But most of the world knows of Snowden, Assange, and Wikileaks through what they learn from the news media, and thus the evolving news portrayal of the three has a substantial impact on their respective public profiles. Has global media coverage of government leaks really recentralized around Snowden so much that it is now marginalizing Wikileaks and Assange?
In the diagram below, I have analyzed every global English-language news article monitored by the GDELT Global Knowledge Graph — a massive compilation of the world’s people, organizations, locations, themes, emotions, and events — to identify all people mentioned in articles referencing Edward Snowden, Bradley Manning, Julian Assange, the National Security Agency, or Wikileaks. I then compiled a list of every person mentioned in each article and connected all names mentioned in the same article. I kept only names appearing more than 5 times, yielding a final network of 1,007 names with 4,909 connections among them.
This network diagram was then visualized using a technique that groups individuals who are more closely connected with each other, placing them closer to each other in the diagram, while placing individuals with fewer connections farther apart. Then, using an approach known as “community finding,” clusters of people who are more closely connected with each other than with the rest of the network were drawn in the same color. The specific color assigned to each group is not meaningful, only that people drawn in the same color are more closely connected to one another. Together, these two approaches instantly clarify the macro-level structure of the network, teasing apart the clusters and connections among the newsmakers.
Edward Snowden can be seen as the central hub from which the rest of the network emanates, reflecting his central role in coverage of the last seven months. To his upper right in red is Barack Obama, while to his upper left in blue is Vladimir Putin. Red nodes largely reflect the U.S. side of the disclosures and their impact on U.S. interests, while blue primarily captures the Russian side. To Snowden’s lower left in green is Julian Assange, with Bradley Manning in turn below him, also in green. This green cluster largely contains Wikileaks-specific names. The group of pink names at the bottom of the network are largely former administration officials and previous high-profile whistleblowers, while the light blue names at the top of the network are the reporters who have covered the NSA and Wikileaks stories the most extensively during this period. (An interactive version of this network is available here.)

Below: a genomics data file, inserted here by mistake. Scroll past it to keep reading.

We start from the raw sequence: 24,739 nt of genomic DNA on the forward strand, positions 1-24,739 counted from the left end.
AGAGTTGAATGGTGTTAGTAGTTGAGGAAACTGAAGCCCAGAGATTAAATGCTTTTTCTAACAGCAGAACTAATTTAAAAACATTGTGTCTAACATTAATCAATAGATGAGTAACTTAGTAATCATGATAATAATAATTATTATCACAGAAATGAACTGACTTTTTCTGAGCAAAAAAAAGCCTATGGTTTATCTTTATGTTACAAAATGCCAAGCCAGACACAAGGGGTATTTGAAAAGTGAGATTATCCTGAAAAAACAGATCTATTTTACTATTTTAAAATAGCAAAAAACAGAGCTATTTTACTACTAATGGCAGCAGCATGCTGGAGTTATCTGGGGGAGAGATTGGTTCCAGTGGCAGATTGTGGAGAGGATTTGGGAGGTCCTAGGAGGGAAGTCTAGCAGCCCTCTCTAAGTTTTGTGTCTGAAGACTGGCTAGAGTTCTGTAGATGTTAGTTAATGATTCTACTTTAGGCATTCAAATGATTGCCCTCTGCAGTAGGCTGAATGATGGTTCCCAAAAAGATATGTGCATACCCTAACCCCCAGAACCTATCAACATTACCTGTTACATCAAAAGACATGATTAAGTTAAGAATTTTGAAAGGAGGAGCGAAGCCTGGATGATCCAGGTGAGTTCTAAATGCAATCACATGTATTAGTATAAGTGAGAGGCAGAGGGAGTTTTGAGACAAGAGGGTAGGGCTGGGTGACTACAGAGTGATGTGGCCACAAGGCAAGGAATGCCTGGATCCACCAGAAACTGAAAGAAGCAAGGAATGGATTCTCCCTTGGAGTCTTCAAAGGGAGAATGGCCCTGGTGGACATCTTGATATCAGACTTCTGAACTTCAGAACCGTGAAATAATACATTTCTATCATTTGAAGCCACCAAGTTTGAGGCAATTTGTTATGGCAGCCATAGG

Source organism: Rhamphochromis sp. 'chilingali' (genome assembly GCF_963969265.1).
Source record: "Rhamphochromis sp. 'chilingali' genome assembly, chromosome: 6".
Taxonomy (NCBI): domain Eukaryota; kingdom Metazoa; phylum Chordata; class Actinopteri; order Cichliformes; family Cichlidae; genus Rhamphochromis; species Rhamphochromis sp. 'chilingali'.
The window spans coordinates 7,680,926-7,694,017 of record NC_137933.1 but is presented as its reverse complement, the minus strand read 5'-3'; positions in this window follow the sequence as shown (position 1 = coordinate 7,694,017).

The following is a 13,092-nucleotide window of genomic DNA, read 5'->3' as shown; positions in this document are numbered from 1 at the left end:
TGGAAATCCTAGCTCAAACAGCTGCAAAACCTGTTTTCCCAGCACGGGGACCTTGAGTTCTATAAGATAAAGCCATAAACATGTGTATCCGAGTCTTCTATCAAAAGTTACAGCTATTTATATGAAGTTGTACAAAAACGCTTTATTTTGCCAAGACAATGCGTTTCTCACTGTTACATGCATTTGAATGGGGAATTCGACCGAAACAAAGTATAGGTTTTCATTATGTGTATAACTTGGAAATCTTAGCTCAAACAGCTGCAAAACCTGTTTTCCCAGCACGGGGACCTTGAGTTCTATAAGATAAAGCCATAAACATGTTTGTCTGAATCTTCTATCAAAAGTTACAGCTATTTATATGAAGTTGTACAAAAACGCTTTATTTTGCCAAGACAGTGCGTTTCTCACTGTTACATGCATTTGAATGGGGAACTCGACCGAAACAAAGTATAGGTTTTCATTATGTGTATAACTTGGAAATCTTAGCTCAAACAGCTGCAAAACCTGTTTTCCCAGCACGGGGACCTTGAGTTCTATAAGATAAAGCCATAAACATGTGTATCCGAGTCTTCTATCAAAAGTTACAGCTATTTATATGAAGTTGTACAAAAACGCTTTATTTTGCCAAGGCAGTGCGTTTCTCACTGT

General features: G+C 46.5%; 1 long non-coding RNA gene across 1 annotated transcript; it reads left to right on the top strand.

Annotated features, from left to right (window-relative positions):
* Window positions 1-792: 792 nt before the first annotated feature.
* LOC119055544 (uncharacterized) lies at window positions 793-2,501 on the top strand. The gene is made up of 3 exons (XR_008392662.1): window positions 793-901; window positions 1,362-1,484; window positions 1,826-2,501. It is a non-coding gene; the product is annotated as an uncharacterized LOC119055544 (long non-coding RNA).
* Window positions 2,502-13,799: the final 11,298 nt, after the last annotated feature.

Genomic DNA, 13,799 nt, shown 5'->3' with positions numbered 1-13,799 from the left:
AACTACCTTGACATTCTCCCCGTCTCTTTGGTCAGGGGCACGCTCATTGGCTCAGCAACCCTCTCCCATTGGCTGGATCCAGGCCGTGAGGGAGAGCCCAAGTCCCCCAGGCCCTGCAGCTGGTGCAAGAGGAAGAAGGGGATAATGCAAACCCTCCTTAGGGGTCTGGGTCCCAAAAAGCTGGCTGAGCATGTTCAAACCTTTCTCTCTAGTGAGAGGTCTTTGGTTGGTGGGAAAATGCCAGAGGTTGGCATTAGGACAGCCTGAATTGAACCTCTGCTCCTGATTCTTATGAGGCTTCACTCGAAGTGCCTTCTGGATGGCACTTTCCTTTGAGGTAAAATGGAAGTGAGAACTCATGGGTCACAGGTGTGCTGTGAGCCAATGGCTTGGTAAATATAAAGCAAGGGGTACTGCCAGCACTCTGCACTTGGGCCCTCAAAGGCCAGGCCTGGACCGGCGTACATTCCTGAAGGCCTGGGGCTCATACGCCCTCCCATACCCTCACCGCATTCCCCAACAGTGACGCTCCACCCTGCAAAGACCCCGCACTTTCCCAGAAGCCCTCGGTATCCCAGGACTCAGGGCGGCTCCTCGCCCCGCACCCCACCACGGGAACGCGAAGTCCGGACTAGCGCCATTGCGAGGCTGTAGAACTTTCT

The structure of this network is quite fascinating in the clear segmentation between the world of Snowden; that of Manning, Assange, and Wikileaks; and that of previous whistleblowers. Russia’s relatively light integration with the Snowden cluster shows that, while it provides him sanctuary, it has been highly successful at distancing itself from his disclosures, reaping the public relations bonanza of skewering the United States, while managing to avoid credit for enabling those disclosures. Most striking, however, is the small size and marginal role of the Wikileaks cluster and the way in which previous leakers are largely connected through this shrinking cluster, while reporters are nearly exclusively linked through the Snowden cluster. Snowden is largely displacing his predecessors, pushing them into an ever-more-marginal role.
It seems that Edward Snowden’s path has diverged from that of Wikileaks and its founder Julian Assange in more than just their physical lives. As Snowden walks freely while Assange languishes under virtual house arrest, the whistleblower refugee that Wikileaks helped crown prince has become king of the news media while Assange and Wikileaks fall from the public eye.